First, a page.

Technology: 1787-1880 How Steamboats developed...

Robert Fulton and the Clermont

Robert Fulton's Clermont

Robert Fulton (1765-1815) took what others had already done with steam power and made it into a successful commercial venture.  Fulton made steamboats a reliable means of water transportation.  Born November 14, 1765 in Pennsylvania, Fulton developed his artistic talents as a youth.  He went to Philadelphia at age 17 and took up an apprenticeship with a jeweler.  By the age of 21 he was able to provide for his widowed mother and his sisters and still have enough money to move to England where he studied with a well regarded painter, Benjamin West.  Once established Fulton turned his creativity to inventing.  He designed proposals for canal locks, rope making machines and, in 1797 for a submarine.
A cross section drawn by Robert Fulton of his submersible the Nautilus.  From Library of Congress, Robert Fulton (1765-1815).  Interior Chambers for Crew, Ballast, and Submarine Bombs.  Graphite, ink and watercolor on paper, 180.

He offered the French government his services for the development of a military submarine but was rejected.  In 1800, the undeterred Fulton launched the Nautilus using his own resources.  Shortly thereafter he met up with the American minister to France, Robert Livingston and they collaborated on developing a reliable steamboat design to take advantage of Livingston's twenty year steamboat navigation monopoly that he secured from New York State.

The Fulton-Livingston Collaboration

Robert Livingston (1746-1813) was born in Clermont, New York to a wealthy family.  Livingston studied law as a young man and passed the bar in 1770.  He was an active participant in the Continental Congress at Philadelphia, serving on committees including finance, foreign affairs, and judicial affairs.  He served on the committee that drafted the Declaration of Independence.  In 1777 Livingston helped draft New York's constitution and was the state's first chancellor.  The Articles of Confederation created the Department of Foreign Affairs and Livingston was appointed its secretary where he served with distinction at the Paris Peace Conference during 1782-1783.  Livingston administered the oath of office to George Washington on April 30, 1789.  President Thomas Jefferson appointed him as minister to France where he negotiated the 1803 Louisiana Purchase.  It was in Paris that Livingston made the acquaintance of Fulton and they began their steamboat collaboration. The men named their first boat Clermont after Livingston's birthplace and ancestral home.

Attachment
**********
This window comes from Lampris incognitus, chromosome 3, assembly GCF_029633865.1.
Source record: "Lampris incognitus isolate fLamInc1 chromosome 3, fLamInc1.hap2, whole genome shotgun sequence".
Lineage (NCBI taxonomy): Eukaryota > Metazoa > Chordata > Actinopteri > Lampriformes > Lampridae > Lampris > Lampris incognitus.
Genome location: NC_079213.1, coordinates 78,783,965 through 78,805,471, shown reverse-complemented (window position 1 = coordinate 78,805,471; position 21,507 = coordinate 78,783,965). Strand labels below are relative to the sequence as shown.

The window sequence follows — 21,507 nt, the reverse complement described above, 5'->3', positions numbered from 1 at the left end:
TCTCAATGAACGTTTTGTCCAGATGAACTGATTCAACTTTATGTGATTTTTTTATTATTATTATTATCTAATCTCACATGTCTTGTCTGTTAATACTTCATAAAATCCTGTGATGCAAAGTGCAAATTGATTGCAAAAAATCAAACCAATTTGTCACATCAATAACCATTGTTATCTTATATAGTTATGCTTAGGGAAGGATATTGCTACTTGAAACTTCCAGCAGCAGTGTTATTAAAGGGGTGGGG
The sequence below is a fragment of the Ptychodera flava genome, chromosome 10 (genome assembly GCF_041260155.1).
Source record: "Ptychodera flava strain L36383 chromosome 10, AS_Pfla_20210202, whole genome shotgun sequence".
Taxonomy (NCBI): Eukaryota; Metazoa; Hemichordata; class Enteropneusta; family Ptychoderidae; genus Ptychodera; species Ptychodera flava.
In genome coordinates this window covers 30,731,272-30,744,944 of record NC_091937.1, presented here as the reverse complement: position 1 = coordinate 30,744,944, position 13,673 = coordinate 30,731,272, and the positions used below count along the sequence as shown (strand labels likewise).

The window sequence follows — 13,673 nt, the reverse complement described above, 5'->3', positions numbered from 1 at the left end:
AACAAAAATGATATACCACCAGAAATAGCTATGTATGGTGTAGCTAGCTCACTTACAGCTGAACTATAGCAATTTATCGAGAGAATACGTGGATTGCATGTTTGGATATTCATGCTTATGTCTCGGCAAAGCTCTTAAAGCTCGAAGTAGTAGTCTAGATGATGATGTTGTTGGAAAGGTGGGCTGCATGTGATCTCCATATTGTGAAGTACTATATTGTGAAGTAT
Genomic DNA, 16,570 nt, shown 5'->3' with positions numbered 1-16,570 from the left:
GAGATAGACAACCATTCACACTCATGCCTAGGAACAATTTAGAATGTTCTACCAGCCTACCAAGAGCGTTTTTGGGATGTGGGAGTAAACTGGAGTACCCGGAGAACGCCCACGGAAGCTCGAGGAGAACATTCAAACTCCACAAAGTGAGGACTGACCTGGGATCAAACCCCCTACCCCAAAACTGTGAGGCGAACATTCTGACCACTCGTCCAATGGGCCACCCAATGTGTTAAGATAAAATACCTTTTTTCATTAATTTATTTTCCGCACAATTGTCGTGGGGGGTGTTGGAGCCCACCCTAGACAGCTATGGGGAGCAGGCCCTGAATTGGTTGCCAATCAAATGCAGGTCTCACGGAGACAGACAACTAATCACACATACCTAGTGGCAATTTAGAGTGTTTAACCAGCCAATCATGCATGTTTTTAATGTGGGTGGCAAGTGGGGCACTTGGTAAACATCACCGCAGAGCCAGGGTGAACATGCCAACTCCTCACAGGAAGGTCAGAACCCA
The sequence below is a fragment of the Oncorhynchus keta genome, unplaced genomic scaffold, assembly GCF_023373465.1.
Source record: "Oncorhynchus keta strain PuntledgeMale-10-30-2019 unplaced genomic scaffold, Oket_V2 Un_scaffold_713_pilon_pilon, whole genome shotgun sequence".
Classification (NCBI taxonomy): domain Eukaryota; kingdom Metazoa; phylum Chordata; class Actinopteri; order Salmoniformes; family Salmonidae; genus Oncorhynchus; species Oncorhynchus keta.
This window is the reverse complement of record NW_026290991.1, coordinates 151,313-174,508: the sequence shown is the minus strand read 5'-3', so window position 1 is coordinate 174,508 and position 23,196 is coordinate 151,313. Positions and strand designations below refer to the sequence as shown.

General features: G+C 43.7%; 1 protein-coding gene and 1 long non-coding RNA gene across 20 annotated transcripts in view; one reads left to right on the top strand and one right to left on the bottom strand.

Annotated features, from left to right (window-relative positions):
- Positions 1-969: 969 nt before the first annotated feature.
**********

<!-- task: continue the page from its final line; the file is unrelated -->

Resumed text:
Branching Out...

To follow the journey of the New Orleans on its journey along the Ohio and Mississippi Rivers, go to the American Bottom, East St. Louis Environment historical narratives.
Robert Livingston Statue, Bronze by Erastus Dow Statue of Robert Fulton, Marble by Howard Roberts Palmer.  Given in 1889; located in Statuary Hall, United States Capitol.

Soon after Fulton successfully sailed his steamer, the Clermont, up the Hudson River in 1807 he began to consider using steamboats on the Mississippi.  He and Livingston were able to secure an eighteen year monopoly from the territory of Orleans (soon to become Louisiana in 1812) that would only allow their steamboats in the mouth of the Mississippi.
This is a 1911 replica of the original New Orleans built to celebrate the first steamboat down the Ohio and Mississippi.

The New Orleans

Steamboat technology was already more than twenty years old, but no one had yet incorporated it into a successful commercial venture.  The Fulton-Livingston collaboration would be the first.  In 1809 they sent Nicholas Roosevelt and his wife Lydia to explore the Ohio and Mississippi Rivers for the possible use of steamboats.  After determining that it was feasible Fulton made plans for the construction of a steamboat that would be the first to venture onto these western rivers.  The boat, the New Orleans, was 148 feet long, 32 feet wide, with a twelve foot draft. Fulton built it in Pittsburgh during 1810-1811.

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